ABUJA (Reuters) - Ruling party candidate Umaru Yar’Adua looked set to win Nigeria’s presidential poll on Monday, early results showed, but monitors condemned the vote as a blow to the country becoming a beacon of democracy for Africa.
International and local observers said the ballot for the first handover of power from one civilian leader to another in the vast oil-producer was deeply compromised by ballot-stuffing, violence and a shortage of millions of voting papers.
“The system failed the Nigerian people,” Pierre-Richard Prosper, from the International Republican Institute (IRI), said of the poll in a country still scarred by decades of military rule and corruption since independence from Britain in 1960.
The IRI said Saturday’s poll in Africa’s most populous nation of 140 million people fell below acceptable standards and local observers from the Transition Monitoring Group said it must be annulled and run again.
World leaders have expressed hopes in the past that Nigeria, West Africa’s economic powerhouse, would emerge as a major force for the spread of democracy across the continent.
Rivers, the first state to publish its results, showed a landslide for Yar’Adua of the ruling People’s Democratic Party (PDP), President Olusegun Obasanjo’s chosen successor as he stands down after serving two terms.
A definitive result is expected on Monday, when more international observers -- including a European Union team -- will deliver their verdicts.
Former military ruler Muhammadu Buhari, the leading opposition candidate, said he would not accept the result and called on parliament to impeach Obasanjo.
The opposition said it might bring its supporters out on the streets if the PDP claimed victory.
About 65 people have been killed in violence related to both the presidential election and regional polls a week earlier in the world’s eighth-largest oil exporter.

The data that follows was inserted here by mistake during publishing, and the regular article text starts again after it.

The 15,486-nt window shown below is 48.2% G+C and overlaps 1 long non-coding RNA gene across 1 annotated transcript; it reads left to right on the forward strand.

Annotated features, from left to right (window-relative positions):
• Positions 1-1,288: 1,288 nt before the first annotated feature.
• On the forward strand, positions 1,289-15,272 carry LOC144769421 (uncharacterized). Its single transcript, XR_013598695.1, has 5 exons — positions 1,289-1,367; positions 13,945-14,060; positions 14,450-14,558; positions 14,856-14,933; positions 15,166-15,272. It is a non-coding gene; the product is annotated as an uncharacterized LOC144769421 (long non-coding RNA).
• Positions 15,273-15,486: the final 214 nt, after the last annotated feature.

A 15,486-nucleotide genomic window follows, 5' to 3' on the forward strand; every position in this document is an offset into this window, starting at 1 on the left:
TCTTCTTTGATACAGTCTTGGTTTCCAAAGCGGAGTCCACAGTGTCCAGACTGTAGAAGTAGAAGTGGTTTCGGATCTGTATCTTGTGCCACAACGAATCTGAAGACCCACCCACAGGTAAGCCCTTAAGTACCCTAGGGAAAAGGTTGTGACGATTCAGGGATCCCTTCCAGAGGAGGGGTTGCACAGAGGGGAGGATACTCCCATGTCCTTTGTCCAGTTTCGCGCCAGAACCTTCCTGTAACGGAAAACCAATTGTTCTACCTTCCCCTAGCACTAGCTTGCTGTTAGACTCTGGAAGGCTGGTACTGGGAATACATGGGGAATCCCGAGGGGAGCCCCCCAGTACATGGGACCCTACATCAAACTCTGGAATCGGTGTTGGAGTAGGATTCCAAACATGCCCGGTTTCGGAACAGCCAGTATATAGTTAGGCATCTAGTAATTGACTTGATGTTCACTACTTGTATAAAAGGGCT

The government said unnamed coup plotters were trying to discredit the poll after failing to blow up electoral headquarters on Saturday with a petrol tanker.
Police arrested protesters at the electoral headquarters in the capital Abuja and banned all rallies.
“This is the worst election ever in Nigeria... They have no alternative than to cancel the election altogether,” said outgoing Vice-President Atiku Abubakar, arch-enemy of Obasanjo.
The president tried every possible maneuver to exclude Abubakar, who stood for the opposition.
Senate President Ken Nnamani, Nigeria’s third most senior state official, said widespread electoral abuses would leave a legacy of hatred and a crisis of legitimacy for the winner.
Election commission head Maurice Iwu acknowledged some materials arrived late at polling stations but said the “big picture” was a free and fair election.
Analysts had predicted Yar’Adua would win due unrivalled funding and the powers of incumbency but Buhari had been expected to put up a credible challenge because of widespread disaffection with poverty and crime in the country.
Additional reporting by Austin Ekeinde in Port Harcourt, Camillus Eboh in Abuja, Tume Ahemba in Lagos
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